The word testosterone is sometimes used in everyday language to excuse or explain behavior or characteristics regarded specifically as male.
Testosterone is, indeed the key male sex hormone - but what exactly does it do, and should men worry about their levels getting lower as they grow older? Use this page to learn all about this major androgen.
What is testosterone?
Testosterone is a hormone, i.e. a chemical messenger, that is responsible for the development of male sexual characteristics, although females also produce testosterone, albeit usually in smaller amounts. 1
A type of androgen, testosterone is produced mostly by the testes/testicles in cells called the Leydig cells.2-4
Without adequate testosterone, men are infertile. This is because the process of spermatogenesis (development of mature sperm) requires testosterone to develop germ cells beyond the stage of meiosis (reproductive cell division).4
In men, testosterone is thought to regulate a number of functions in addition to sperm production:1
Most testosterone is produced in the testes.
- Sex drive
- Bone mass
- Fat distribution
- Muscle size and strength
- Red blood cell production.
How lower testosterone levels affect men as they age
The effects of gradually lowering testosterone levels as men grow older have received increasing attention in recent years, leading to a term known as late-onset hypogonadism.
After the age of 40, the concentration of circulating testosterone falls by about 1.6% every year in most men, decreasing to a level in many men aged over 60 years that would lead to a diagnosis of hypogonadism in younger men.5,6
Low serum testosterone levels have even been associated with increased mortality in male veterans, and late-onset hypogonadism has become an increasingly recognized medical condition, although many of the symptoms are associated with normal aging.5,7
Men's sexual performance can be affected by erection and ejaculation problems, collectively known as male sexual dysfunction.
The following symptoms of late-onset hypogonadism - many of which are familiar as a part of aging - are attributed to low testosterone levels:5,7,8
- Decreased desire for sex (libido)
- Diminished erectile quality, particularly for nighttime erections
- Changes in mood
- Reduced intellectual and cognitive function
- Fatigue, depression and anger
- Decrease in muscle mass and strength
- Decreased body hair
- Skin alterations
- Decreased bone mass/mineral density
- Increase in abdominal fat mass.
In addition to sexual dysfunction, late-onset hypogonadism has also been associated with metabolic disease and cardiovascular disease.5
The degree to which testosterone levels decline varies between men, but an increasing number of men are experiencing the effects of reduced testosterone levels as more men now live beyond the age of 60.7
Some research has looked into whether testosterone supplementation can benefit older men. One study was randomized and placebo-controlled, with neither investigators nor subjects knowing who was receiving the testosterone for 6 months (known as a double-blind study).7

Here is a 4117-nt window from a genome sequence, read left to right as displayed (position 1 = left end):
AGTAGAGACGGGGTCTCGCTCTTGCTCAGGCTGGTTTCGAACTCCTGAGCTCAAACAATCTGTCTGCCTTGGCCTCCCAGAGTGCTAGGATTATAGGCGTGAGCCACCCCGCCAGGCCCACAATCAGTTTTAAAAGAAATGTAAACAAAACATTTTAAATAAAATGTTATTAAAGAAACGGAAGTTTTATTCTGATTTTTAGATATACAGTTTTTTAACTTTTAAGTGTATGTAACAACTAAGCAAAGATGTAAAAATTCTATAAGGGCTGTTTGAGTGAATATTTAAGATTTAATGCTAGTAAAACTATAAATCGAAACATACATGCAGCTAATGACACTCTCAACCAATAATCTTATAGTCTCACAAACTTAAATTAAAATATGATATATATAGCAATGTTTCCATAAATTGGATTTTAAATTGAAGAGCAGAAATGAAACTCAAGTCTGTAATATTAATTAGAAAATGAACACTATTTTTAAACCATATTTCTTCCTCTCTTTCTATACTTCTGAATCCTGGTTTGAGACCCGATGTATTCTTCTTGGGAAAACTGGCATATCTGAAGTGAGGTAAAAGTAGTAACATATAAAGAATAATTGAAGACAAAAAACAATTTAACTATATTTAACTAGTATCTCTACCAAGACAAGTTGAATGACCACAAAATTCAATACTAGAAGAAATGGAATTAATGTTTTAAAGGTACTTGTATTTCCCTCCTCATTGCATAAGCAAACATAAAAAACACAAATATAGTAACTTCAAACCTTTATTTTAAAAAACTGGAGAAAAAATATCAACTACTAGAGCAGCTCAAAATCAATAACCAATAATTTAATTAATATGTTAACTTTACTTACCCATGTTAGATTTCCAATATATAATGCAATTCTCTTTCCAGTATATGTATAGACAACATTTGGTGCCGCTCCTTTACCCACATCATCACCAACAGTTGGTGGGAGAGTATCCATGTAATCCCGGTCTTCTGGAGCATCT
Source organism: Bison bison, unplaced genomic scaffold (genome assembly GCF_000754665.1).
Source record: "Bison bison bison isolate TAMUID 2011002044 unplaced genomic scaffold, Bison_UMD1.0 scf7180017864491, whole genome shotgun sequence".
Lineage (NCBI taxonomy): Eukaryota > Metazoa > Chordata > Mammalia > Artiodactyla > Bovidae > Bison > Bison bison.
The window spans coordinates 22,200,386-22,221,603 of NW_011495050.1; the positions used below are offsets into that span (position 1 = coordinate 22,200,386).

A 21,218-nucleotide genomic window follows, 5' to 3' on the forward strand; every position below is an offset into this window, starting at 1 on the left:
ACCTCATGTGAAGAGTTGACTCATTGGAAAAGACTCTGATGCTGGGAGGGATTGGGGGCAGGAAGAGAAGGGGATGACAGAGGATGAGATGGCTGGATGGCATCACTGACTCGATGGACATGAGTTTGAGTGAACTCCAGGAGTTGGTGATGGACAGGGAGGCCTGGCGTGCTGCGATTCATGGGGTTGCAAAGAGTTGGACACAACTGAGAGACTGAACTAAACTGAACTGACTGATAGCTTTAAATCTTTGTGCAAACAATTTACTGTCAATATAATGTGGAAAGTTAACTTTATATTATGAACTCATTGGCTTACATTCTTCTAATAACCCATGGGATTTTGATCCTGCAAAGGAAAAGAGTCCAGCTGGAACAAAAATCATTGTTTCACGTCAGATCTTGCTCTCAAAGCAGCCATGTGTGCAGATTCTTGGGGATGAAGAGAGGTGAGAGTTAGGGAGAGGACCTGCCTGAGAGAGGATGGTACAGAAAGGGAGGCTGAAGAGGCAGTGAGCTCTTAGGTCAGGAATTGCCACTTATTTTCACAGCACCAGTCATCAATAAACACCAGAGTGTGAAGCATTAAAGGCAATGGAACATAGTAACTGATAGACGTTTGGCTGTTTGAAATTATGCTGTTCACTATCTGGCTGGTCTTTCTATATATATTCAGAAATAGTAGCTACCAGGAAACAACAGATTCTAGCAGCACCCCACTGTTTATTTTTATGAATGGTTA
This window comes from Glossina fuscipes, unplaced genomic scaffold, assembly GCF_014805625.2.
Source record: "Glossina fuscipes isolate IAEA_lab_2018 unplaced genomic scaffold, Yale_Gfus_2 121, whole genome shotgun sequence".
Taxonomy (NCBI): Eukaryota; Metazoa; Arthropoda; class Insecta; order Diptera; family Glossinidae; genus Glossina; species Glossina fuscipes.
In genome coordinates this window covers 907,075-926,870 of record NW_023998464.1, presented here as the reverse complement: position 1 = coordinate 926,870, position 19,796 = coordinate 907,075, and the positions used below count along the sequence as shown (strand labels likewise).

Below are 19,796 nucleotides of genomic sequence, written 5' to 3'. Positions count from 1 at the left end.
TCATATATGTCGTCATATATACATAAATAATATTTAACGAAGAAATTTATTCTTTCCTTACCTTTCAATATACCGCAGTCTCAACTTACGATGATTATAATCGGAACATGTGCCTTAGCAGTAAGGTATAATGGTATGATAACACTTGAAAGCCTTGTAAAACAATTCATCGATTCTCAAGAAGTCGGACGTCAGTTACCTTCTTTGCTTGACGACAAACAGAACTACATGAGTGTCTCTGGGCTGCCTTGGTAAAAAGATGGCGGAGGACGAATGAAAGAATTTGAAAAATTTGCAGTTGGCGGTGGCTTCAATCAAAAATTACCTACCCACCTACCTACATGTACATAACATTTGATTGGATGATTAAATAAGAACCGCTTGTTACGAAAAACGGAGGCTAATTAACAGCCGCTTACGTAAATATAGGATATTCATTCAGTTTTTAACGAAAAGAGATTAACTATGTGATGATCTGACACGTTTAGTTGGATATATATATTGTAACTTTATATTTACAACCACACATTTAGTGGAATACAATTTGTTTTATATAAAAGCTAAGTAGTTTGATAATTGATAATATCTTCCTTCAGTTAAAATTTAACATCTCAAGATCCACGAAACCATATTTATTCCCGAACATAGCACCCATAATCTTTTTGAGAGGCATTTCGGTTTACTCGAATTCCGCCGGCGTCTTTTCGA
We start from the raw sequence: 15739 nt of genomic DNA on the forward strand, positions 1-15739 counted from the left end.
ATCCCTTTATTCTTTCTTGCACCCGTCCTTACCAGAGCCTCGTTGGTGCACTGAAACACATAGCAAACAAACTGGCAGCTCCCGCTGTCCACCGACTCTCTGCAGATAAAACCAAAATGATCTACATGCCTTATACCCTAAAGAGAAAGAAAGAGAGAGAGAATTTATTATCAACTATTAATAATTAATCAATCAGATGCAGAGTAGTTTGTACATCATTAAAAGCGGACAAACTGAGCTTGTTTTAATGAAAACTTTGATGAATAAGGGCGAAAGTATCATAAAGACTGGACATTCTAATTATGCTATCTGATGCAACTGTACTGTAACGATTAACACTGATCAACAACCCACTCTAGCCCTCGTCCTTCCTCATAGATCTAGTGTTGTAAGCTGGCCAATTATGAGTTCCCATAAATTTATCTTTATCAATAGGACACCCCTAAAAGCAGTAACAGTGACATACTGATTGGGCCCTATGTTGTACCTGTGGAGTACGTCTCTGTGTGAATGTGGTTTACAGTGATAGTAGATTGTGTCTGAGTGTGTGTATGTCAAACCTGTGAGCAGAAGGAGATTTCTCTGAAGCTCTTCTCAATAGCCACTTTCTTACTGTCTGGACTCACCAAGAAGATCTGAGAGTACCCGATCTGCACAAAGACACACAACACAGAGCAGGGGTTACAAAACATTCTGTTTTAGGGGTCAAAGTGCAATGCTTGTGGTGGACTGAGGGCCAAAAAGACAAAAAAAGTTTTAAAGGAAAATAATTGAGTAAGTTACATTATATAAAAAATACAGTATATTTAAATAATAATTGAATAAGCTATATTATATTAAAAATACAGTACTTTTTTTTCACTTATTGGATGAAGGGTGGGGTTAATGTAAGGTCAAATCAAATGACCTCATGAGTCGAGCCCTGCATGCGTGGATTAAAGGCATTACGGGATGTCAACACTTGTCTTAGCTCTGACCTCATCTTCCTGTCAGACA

This study investigated the effects of testosterone supplementation (80 mg a day) in older men who had low to normal levels. Specifically, they looked at testosterone's potential effects on:
- Functional mobility
- Bone mineral density
- Body composition
- Quality of life
- Treatment safety.
They also assessed the safety of testosterone supplementation, finding no adverse effects of twice-daily testosterone. They also observed no beneficial effects of supplementation on functional mobility, bone mineral density, or cognitive function. They did, however, observe some effects on body composition and metabolic risk factors in the men taking testosterone compared to placebo, including:
Compared with placebo, testosterone resulted in:
- Lean body mass increase
- Fat mass decrease.
Can men get thrush?
Thrush is more common in women, but men can also be affected by the genital fungal infection.
In spite of fairly limited evidence to support its health benefits, the prescription of testosterone for older men has increased dramatically in recent years; an increase of 170% was seen over the 5 years to 2012.9
Specialists in testosterone research and reproductive health say that until there is stronger evidence of its benefits and safety, testosterone treatment in elderly men should be restricted to those with clinical symptoms of demonstrably low testosterone.9
One of the most recent studies of testosterone found that its effects vary widely between different men in terms of the relative doses and serum levels at which body composition, strength and sexual function start to decline.8
The 2013 study found that lean mass, muscle size, and strength were regulated by male hormones while fat accumulation was primarily a consequence of estrogen deficiency. Meanwhile, sexual function was regulated by both androgens and estrogens.
In summary, additional research into testosterone replacement is needed for physicians to be better able to understand its potential benefits, who might benefit most, and whether there are negative effects of testosterone therapy.
Testosterone and obesity
Average penis size
Men worry more than their female partners about penis size...
Testosterone has been implicated in obesity and metabolic risk factors - declining levels of the hormone are typically accompanied by an increase in body mass index and waist circumference. Researchers have also found links between low testosterone, cardiovascular risk and insulin resistance.10